Benjamin Franklin famously said there are only two things in this world to be certain of: death and taxes. Wastewater operators can add a third: sludge.
Sludge can be just a normal, innocuous byproduct of wastewater treatment, or it can be a real nuisance, disrupting treatment efficiency by reducing retention time, causing odor complaints, and requiring expensive remediation. In this article, we’ll discuss what sludge is, the problems it can cause, and how robust lagoon aeration and mixing can keep sludge accumulation in check.
What is sludge?
Sludge is defined as the biosolids that accumulate at the bottom of the lagoon, composed mostly of dead bacteria, algae, plants, sand, silt, gravel, and insoluble metals. (According to a recent study from Arizona State University, valuable metals like gold and silver can be found in sewage sludge!) The biodegradable components will digest over time; the rest will have to be removed eventually.
One of the benefits of a lagoon-based wastewater system is the absence of daily sludge handling. The vast majority of wastewater treatment lagoons are partial-mix systems, designed to accommodate sludge buildup. Typically, the bottom 1–2 feet of the lagoon is designated as a sludge storage area, allowing for the slow anaerobic digestion of solid influent material.
Because sludge storage is built into the cell’s capacity, most lagoons can go several years—even decades—without requiring dredging. Excessive accumulation of sludge, however, can cause all sorts of problems:
Higher BOD, TSS, and Ammonia Effluents—If wastewater lagoon sludge is allowed to accumulate in excess, it can short-circuit the treatment process by reducing the volume of water a lagoon can hold, thereby lowering the retention time. The lower the retention time, the less time there is for proper treatment to occur. This can lead to an increase in the effluent concentrations for BOD and TSS. In some circumstances, anaerobically digesting sludge can actually release ammonia into the water column of the lagoon, a process known as benthal feedback. This can lead to a situation where the effluent ammonia concentration is higher than the influent.
Eventually, excess lagoon sludge could lead to a violation of permit effluent levels or even a complete system failure.
Lagoon Odors—Large accumulations of sludge create anaerobic conditions in the lagoon. Biological decomposition will continue, but much more slowly, and with a byproduct of odorous gases. Once these gases are released, you can count on complaints from your neighbors.
Lagoon Turnover—Most common in spring and fall, lagoon turnover occurs when the temperatures at the surface and the bottom of the lagoon equalize, freeing the sludge and foul gases trapped at the bottom. Our article How to Prevent Spring Lagoon Turnover and Odors covers this subject in more detail.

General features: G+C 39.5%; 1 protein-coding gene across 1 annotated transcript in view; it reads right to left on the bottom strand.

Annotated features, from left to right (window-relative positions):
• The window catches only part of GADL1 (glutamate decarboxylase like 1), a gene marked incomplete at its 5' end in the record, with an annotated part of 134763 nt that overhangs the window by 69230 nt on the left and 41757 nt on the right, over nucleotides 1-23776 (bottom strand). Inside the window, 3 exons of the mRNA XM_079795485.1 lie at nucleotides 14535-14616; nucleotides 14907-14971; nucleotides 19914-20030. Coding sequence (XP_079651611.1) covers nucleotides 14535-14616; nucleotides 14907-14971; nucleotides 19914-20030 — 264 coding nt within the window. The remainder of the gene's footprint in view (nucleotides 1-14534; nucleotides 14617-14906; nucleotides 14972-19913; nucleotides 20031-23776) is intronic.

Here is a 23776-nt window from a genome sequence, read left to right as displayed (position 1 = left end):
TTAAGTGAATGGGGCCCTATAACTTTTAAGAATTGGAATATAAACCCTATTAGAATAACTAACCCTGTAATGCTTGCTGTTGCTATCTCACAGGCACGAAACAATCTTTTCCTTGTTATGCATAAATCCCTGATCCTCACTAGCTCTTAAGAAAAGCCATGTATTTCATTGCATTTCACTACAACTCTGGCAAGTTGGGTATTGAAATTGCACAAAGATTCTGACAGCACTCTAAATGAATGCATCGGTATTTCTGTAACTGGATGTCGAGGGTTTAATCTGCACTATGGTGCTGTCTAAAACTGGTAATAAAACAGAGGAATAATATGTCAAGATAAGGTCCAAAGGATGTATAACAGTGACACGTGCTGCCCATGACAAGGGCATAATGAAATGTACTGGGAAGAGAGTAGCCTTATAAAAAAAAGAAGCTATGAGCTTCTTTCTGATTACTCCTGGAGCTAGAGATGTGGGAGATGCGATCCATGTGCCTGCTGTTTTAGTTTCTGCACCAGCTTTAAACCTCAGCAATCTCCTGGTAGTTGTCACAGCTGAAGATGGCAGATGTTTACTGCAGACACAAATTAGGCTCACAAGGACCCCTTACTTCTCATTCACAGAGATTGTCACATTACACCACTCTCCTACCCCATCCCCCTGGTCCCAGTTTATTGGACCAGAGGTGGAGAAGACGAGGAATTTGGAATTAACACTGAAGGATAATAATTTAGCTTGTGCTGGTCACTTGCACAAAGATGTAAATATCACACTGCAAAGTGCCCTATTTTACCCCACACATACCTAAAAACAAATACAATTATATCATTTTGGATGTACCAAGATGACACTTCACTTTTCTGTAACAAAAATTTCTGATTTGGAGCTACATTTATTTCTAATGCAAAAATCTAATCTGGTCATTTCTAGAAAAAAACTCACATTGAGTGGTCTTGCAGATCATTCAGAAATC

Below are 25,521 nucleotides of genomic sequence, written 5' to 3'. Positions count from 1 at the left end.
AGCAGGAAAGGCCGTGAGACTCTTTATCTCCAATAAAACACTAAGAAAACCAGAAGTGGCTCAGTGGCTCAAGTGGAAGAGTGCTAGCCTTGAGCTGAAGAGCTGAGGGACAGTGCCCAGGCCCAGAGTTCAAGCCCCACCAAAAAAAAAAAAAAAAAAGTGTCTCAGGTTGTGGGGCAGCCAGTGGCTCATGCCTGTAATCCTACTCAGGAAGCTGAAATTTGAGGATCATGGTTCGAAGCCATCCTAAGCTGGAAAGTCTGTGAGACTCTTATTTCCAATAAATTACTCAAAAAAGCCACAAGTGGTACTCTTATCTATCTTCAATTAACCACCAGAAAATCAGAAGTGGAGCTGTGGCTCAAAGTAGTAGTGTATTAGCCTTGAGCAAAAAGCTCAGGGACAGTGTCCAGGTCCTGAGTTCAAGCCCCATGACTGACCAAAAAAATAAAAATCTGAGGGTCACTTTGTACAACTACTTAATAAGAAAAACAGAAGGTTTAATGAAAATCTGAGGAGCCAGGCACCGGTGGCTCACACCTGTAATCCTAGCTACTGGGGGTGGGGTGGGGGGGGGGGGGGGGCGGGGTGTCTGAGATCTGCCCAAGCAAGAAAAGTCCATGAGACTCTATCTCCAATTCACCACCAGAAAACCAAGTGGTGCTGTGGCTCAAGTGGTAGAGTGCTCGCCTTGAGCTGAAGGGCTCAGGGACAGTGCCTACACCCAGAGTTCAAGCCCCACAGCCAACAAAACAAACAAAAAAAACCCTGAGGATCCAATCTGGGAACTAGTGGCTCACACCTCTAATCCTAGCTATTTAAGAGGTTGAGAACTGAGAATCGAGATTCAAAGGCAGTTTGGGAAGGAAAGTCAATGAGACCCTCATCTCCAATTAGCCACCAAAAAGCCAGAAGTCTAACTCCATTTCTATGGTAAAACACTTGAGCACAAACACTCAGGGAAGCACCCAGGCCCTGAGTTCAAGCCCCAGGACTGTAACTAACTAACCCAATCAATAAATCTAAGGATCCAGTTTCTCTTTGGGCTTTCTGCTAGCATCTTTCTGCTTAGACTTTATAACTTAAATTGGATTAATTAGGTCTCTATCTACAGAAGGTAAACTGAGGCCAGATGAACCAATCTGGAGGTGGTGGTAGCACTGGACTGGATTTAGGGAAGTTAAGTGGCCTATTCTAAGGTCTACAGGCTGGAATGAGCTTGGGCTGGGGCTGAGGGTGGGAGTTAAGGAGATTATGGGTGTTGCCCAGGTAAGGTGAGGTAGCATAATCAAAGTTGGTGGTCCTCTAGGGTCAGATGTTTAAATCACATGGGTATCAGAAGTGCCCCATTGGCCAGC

There are a couple of less extreme methods of dealing with excessive sludge:
Reposition aerators: If there are surface aerators, they can be repositioned to disrupt the drifts of sludge that settle around them due to insufficient mixing. This will resuspend some of the settled solids so they can come into contact with oxygen and bacteria and decompose. Late spring and summer is the time to reposition aerators, because the natural increase in DO allows the lagoon to handle the added load.
Bioaugmentation: Adding special blends of bacteria, especially in conjunction with aeration, can jump-start the digestion process and help break down the sludge over time.
Excess sludge accumulation must be dealt with. At some point, mechanical removal, which is costly, may be the only option. Read our article, Wastewater Lagoon Sludge: Treatment or Removal? for more information.
MARS Lagoon Aeration prevents excess sludge accumulation
Ben Franklin also famously said, “An ounce of prevention is worth a pound of cure.” The best way to prevent excess sludge accumulation is through aeration and mixing. A well aerated lagoon keeps biodegradable organic solids in suspension, where they are in constant contact with dissolved oxygen and bacteria, instead of settling to the bottom of the lagoon as sludge.
Triplepoint’s MARS Aerator provides lagoon aeration and mixing in a single unit. Because it sits at the bottom of the lagoon, it provides robust mixing from the floor to the surface to prevent sludge drifts from forming and causing short-circuiting. Efficient fine bubble aeration maximizes dissolved oxygen levels and biological treatment.
The combined aeration and mixing capability of the MARS aerator accelerates the natural removal of sludge—preventing sludge buildup, optimizing the capacity and service life of a lagoon, and reducing the need to dredge.